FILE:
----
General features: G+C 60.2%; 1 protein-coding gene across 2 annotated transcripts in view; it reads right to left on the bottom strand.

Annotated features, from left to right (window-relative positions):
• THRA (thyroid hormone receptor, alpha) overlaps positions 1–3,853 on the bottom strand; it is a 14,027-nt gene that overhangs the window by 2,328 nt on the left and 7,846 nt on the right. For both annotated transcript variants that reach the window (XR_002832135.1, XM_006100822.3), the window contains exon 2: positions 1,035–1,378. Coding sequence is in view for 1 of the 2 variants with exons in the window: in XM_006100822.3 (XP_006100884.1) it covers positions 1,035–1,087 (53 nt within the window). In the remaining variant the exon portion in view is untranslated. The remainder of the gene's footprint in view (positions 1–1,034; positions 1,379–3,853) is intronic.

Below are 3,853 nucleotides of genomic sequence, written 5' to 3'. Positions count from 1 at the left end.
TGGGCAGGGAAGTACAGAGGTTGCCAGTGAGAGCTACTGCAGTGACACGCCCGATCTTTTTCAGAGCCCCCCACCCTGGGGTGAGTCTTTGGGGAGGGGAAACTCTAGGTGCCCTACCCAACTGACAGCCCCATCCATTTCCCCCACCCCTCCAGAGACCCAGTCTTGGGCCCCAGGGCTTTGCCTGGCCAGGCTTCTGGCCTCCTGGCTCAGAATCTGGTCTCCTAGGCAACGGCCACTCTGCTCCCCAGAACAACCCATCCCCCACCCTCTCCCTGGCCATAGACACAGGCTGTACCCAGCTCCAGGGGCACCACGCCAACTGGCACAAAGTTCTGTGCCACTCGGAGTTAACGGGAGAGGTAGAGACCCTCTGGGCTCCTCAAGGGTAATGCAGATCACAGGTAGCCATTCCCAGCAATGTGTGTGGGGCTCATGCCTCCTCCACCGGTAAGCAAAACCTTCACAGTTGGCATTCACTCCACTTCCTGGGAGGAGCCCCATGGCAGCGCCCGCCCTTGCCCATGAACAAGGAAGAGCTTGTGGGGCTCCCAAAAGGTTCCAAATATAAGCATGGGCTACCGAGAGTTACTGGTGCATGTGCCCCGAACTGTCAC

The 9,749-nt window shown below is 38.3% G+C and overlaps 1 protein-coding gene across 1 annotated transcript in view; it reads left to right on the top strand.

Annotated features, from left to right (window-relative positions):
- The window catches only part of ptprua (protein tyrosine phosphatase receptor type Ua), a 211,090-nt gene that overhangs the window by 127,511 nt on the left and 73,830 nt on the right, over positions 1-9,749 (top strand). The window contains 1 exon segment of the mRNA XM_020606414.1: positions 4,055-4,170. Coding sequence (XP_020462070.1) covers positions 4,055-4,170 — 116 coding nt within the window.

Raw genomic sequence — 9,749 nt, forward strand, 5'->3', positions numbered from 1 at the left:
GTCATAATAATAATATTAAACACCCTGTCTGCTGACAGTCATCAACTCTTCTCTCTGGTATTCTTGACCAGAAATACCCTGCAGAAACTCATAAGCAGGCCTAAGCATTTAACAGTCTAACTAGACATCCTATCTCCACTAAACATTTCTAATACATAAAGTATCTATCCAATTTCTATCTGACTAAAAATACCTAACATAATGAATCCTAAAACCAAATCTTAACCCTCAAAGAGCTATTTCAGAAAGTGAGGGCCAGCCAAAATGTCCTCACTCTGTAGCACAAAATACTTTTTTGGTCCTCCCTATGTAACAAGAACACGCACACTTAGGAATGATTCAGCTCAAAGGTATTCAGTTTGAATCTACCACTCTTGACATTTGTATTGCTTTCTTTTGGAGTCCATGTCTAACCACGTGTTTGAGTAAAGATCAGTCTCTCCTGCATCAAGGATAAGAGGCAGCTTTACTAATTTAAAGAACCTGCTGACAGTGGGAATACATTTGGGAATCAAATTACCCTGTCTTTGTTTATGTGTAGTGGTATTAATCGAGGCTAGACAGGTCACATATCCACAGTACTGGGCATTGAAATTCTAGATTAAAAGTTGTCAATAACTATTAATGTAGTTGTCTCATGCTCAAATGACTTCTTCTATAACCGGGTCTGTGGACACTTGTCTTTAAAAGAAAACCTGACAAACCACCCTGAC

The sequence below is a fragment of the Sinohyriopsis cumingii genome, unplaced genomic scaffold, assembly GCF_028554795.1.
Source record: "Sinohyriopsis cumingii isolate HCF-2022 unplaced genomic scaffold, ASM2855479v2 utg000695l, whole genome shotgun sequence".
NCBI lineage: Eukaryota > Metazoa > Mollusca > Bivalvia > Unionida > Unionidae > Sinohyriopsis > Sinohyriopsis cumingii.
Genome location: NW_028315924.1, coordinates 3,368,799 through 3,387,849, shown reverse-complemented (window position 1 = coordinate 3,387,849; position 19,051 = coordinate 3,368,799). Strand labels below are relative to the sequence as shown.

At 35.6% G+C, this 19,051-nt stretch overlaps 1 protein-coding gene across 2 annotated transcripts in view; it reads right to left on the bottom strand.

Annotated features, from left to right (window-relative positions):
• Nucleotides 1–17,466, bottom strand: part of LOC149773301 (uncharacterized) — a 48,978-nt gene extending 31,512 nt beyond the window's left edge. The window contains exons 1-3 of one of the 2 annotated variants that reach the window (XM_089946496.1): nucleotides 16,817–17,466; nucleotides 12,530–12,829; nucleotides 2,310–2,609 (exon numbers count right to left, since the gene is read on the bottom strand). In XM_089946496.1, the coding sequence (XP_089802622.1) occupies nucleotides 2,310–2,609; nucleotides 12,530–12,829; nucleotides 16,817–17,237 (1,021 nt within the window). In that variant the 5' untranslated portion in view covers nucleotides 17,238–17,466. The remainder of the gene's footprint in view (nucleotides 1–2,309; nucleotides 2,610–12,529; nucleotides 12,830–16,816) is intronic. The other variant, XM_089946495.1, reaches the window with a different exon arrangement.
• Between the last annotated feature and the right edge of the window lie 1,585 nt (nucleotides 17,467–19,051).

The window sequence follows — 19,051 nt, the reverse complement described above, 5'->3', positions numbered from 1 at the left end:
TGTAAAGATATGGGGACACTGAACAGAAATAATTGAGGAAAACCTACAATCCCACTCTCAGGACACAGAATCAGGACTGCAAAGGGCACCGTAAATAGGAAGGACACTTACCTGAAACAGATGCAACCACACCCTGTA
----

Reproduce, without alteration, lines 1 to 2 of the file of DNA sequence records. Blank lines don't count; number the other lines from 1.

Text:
General features: G+C 60.2%; 1 protein-coding gene across 2 annotated transcripts in view; it reads right to left on the bottom strand.

Annotated features, from left to right (window-relative positions):